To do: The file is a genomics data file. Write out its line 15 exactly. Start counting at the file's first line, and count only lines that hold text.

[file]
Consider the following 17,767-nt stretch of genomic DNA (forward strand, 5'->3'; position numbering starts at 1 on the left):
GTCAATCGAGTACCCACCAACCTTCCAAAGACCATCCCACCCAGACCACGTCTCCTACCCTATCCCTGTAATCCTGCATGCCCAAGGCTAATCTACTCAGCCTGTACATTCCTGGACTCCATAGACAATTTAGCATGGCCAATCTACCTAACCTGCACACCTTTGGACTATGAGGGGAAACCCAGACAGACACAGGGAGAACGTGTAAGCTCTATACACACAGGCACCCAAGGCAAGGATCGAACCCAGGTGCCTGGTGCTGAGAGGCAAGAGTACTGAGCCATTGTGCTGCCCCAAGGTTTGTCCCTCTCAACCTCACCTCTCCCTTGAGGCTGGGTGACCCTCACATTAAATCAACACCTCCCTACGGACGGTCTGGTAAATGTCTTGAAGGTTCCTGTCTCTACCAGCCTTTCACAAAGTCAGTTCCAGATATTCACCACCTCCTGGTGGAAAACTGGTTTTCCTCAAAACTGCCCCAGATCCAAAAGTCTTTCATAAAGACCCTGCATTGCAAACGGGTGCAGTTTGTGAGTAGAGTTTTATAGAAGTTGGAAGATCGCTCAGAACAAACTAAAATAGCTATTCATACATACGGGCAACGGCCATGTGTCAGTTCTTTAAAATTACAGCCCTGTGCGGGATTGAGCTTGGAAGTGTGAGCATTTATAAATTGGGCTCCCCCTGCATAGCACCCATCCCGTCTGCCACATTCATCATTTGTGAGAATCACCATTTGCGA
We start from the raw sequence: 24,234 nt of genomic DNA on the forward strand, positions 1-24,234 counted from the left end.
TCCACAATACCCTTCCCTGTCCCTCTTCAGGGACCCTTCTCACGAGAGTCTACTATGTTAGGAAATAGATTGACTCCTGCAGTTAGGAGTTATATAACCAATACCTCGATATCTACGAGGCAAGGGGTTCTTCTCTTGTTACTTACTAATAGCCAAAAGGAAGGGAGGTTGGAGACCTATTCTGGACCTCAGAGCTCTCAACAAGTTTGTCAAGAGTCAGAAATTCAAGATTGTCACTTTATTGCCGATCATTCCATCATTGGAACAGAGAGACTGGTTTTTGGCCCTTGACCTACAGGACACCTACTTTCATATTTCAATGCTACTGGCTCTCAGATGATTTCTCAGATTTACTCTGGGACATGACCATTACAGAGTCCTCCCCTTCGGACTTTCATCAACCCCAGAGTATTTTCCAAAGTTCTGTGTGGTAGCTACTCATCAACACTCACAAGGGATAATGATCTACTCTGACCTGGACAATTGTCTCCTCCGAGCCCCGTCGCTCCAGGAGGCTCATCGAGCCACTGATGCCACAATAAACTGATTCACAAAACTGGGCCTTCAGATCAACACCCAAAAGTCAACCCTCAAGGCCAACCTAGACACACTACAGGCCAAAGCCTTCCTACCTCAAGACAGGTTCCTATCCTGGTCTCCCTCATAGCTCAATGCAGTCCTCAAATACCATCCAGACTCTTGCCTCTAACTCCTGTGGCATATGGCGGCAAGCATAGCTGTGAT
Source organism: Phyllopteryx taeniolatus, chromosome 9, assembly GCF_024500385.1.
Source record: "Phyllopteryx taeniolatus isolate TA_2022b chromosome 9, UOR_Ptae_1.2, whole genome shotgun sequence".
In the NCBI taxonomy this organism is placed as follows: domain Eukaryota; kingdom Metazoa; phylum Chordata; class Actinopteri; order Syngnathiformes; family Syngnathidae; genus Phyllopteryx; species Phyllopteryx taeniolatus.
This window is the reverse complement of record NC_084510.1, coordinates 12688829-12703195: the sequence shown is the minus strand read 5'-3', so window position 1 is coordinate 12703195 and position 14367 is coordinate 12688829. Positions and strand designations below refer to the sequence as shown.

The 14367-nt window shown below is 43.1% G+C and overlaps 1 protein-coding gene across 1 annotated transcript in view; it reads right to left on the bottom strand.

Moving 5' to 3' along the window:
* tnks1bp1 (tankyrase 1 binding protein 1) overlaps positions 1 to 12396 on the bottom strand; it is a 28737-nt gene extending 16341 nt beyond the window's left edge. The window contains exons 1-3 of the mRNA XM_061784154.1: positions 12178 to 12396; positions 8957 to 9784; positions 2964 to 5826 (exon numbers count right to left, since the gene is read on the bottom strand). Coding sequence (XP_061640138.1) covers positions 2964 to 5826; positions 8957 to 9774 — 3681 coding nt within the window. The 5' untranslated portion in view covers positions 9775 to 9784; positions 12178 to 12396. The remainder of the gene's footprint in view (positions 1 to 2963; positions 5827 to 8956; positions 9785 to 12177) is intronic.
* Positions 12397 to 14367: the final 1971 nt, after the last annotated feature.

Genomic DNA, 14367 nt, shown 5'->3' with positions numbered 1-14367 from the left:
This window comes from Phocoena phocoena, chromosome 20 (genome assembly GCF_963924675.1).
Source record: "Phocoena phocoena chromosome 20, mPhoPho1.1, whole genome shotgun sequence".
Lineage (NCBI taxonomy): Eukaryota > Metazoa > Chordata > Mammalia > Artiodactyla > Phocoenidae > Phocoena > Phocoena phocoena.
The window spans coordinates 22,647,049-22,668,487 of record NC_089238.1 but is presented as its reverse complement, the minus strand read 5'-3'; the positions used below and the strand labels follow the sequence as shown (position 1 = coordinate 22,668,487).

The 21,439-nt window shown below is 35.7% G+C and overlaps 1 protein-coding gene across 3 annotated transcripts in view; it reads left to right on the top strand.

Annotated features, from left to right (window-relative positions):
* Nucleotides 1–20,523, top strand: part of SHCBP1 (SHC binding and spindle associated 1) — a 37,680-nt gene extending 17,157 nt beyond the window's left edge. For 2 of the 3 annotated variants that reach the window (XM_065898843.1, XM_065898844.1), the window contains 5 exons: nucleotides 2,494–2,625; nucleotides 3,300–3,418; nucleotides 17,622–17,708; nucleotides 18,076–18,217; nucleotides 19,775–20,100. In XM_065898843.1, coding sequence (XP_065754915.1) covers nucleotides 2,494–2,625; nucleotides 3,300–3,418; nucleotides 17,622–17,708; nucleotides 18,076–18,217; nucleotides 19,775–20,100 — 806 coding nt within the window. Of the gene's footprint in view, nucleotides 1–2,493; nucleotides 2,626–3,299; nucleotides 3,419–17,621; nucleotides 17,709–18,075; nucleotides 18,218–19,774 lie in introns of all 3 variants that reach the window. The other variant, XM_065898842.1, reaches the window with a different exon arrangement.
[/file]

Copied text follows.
Source record: "Phocoena phocoena chromosome 20, mPhoPho1.1, whole genome shotgun sequence".